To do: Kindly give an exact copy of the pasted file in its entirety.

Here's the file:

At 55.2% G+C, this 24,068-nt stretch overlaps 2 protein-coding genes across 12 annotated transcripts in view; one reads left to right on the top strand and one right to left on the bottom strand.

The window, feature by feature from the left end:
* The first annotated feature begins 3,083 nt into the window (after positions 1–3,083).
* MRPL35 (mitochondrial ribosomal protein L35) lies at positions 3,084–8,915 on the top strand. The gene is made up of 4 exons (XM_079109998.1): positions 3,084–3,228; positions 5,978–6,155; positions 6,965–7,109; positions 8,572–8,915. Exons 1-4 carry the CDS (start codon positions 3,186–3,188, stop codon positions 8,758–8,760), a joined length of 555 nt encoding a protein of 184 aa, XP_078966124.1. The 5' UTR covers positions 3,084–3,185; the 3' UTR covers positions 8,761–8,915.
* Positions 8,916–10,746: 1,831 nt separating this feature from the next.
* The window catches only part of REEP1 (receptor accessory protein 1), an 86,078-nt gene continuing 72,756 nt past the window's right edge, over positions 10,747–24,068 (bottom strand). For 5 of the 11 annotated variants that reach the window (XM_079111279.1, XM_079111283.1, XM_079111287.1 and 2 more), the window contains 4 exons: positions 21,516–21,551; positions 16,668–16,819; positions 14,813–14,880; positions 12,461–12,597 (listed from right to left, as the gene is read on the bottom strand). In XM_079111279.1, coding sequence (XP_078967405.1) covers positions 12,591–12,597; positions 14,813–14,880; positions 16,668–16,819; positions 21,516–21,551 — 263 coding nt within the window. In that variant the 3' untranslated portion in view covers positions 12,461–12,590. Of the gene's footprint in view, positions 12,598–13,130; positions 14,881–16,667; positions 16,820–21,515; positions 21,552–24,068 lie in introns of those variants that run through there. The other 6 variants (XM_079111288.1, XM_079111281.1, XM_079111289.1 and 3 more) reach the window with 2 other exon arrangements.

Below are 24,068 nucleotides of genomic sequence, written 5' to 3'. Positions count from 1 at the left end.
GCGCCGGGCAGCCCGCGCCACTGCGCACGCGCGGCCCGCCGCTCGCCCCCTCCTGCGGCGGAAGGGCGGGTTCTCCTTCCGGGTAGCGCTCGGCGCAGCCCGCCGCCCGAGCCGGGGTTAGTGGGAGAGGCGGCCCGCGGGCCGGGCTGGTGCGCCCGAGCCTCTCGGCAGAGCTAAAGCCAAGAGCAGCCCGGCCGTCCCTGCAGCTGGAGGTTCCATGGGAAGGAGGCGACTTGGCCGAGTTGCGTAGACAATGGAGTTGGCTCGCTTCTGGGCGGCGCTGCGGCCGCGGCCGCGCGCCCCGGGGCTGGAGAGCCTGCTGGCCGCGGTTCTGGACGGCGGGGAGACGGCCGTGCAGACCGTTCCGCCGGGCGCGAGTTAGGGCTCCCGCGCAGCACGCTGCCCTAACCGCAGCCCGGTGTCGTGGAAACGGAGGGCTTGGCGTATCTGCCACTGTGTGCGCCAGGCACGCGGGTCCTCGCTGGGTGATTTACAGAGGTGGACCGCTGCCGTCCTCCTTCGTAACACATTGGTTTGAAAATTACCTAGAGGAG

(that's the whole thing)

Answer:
At 55.2% G+C, this 24,068-nt stretch overlaps 2 protein-coding genes across 12 annotated transcripts in view; one reads left to right on the top strand and one right to left on the bottom strand.

The window, feature by feature from the left end:
* The first annotated feature begins 3,083 nt into the window (after positions 1–3,083).
* MRPL35 (mitochondrial ribosomal protein L35) lies at positions 3,084–8,915 on the top strand. The gene is made up of 4 exons (XM_079109998.1): positions 3,084–3,228; positions 5,978–6,155; positions 6,965–7,109; positions 8,572–8,915. Exons 1-4 carry the CDS (start codon positions 3,186–3,188, stop codon positions 8,758–8,760), a joined length of 555 nt encoding a protein of 184 aa, XP_078966124.1. The 5' UTR covers positions 3,084–3,185; the 3' UTR covers positions 8,761–8,915.
* Positions 8,916–10,746: 1,831 nt separating this feature from the next.
* The window catches only part of REEP1 (receptor accessory protein 1), an 86,078-nt gene continuing 72,756 nt past the window's right edge, over positions 10,747–24,068 (bottom strand). For 5 of the 11 annotated variants that reach the window (XM_079111279.1, XM_079111283.1, XM_079111287.1 and 2 more), the window contains 4 exons: positions 21,516–21,551; positions 16,668–16,819; positions 14,813–14,880; positions 12,461–12,597 (listed from right to left, as the gene is read on the bottom strand). In XM_079111279.1, coding sequence (XP_078967405.1) covers positions 12,591–12,597; positions 14,813–14,880; positions 16,668–16,819; positions 21,516–21,551 — 263 coding nt within the window. In that variant the 3' untranslated portion in view covers positions 12,461–12,590. Of the gene's footprint in view, positions 12,598–13,130; positions 14,881–16,667; positions 16,820–21,515; positions 21,552–24,068 lie in introns of those variants that run through there. The other 6 variants (XM_079111288.1, XM_079111281.1, XM_079111289.1 and 3 more) reach the window with 2 other exon arrangements.

Below are 24,068 nucleotides of genomic sequence, written 5' to 3'. Positions count from 1 at the left end.
GCGCCGGGCAGCCCGCGCCACTGCGCACGCGCGGCCCGCCGCTCGCCCCCTCCTGCGGCGGAAGGGCGGGTTCTCCTTCCGGGTAGCGCTCGGCGCAGCCCGCCGCCCGAGCCGGGGTTAGTGGGAGAGGCGGCCCGCGGGCCGGGCTGGTGCGCCCGAGCCTCTCGGCAGAGCTAAAGCCAAGAGCAGCCCGGCCGTCCCTGCAGCTGGAGGTTCCATGGGAAGGAGGCGACTTGGCCGAGTTGCGTAGACAATGGAGTTGGCTCGCTTCTGGGCGGCGCTGCGGCCGCGGCCGCGCGCCCCGGGGCTGGAGAGCCTGCTGGCCGCGGTTCTGGACGGCGGGGAGACGGCCGTGCAGACCGTTCCGCCGGGCGCGAGTTAGGGCTCCCGCGCAGCACGCTGCCCTAACCGCAGCCCGGTGTCGTGGAAACGGAGGGCTTGGCGTATCTGCCACTGTGTGCGCCAGGCACGCGGGTCCTCGCTGGGTGATTTACAGAGGTGGACCGCTGCCGTCCTCCTTCGTAACACATTGGTTTGAAAATTACCTAGAGGAG